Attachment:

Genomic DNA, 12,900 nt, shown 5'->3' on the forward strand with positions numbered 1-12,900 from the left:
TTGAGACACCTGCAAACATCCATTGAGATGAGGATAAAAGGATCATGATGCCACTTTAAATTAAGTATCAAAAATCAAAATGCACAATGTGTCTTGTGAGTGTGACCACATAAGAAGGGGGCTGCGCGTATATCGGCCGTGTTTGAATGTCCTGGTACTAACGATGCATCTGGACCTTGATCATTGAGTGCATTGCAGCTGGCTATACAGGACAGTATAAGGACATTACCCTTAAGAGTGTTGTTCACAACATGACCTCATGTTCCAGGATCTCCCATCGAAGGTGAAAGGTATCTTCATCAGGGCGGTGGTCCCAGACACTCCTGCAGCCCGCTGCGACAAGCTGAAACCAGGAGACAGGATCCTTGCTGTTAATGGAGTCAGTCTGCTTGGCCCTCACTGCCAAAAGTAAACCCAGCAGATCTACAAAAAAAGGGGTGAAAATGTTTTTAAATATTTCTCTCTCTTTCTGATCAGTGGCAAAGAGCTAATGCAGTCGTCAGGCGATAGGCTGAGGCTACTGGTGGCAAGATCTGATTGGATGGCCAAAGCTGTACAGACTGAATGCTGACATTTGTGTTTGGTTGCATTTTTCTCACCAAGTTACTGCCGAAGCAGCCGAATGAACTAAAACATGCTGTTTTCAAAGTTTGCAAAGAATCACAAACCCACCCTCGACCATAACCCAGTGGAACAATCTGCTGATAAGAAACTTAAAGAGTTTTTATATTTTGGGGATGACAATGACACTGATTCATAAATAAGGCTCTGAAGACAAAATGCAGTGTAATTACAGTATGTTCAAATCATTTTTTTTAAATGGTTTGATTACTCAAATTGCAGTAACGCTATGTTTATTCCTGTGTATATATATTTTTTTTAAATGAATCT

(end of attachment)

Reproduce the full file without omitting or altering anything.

Genomic DNA, 12,900 nt, shown 5'->3' on the forward strand with positions numbered 1-12,900 from the left:
TTGAGACACCTGCAAACATCCATTGAGATGAGGATAAAAGGATCATGATGCCACTTTAAATTAAGTATCAAAAATCAAAATGCACAATGTGTCTTGTGAGTGTGACCACATAAGAAGGGGGCTGCGCGTATATCGGCCGTGTTTGAATGTCCTGGTACTAACGATGCATCTGGACCTTGATCATTGAGTGCATTGCAGCTGGCTATACAGGACAGTATAAGGACATTACCCTTAAGAGTGTTGTTCACAACATGACCTCATGTTCCAGGATCTCCCATCGAAGGTGAAAGGTATCTTCATCAGGGCGGTGGTCCCAGACACTCCTGCAGCCCGCTGCGACAAGCTGAAACCAGGAGACAGGATCCTTGCTGTTAATGGAGTCAGTCTGCTTGGCCCTCACTGCCAAAAGTAAACCCAGCAGATCTACAAAAAAAGGGGTGAAAATGTTTTTAAATATTTCTCTCTCTTTCTGATCAGTGGCAAAGAGCTAATGCAGTCGTCAGGCGATAGGCTGAGGCTACTGGTGGCAAGATCTGATTGGATGGCCAAAGCTGTACAGACTGAATGCTGACATTTGTGTTTGGTTGCATTTTTCTCACCAAGTTACTGCCGAAGCAGCCGAATGAACTAAAACATGCTGTTTTCAAAGTTTGCAAAGAATCACAAACCCACCCTCGACCATAACCCAGTGGAACAATCTGCTGATAAGAAACTTAAAGAGTTTTTATATTTTGGGGATGACAATGACACTGATTCATAAATAAGGCTCTGAAGACAAAATGCAGTGTAATTACAGTATGTTCAAATCATTTTTTTTAAATGGTTTGATTACTCAAATTGCAGTAACGCTATGTTTATTCCTGTGTATATATATTTTTTTTAAATGAATCT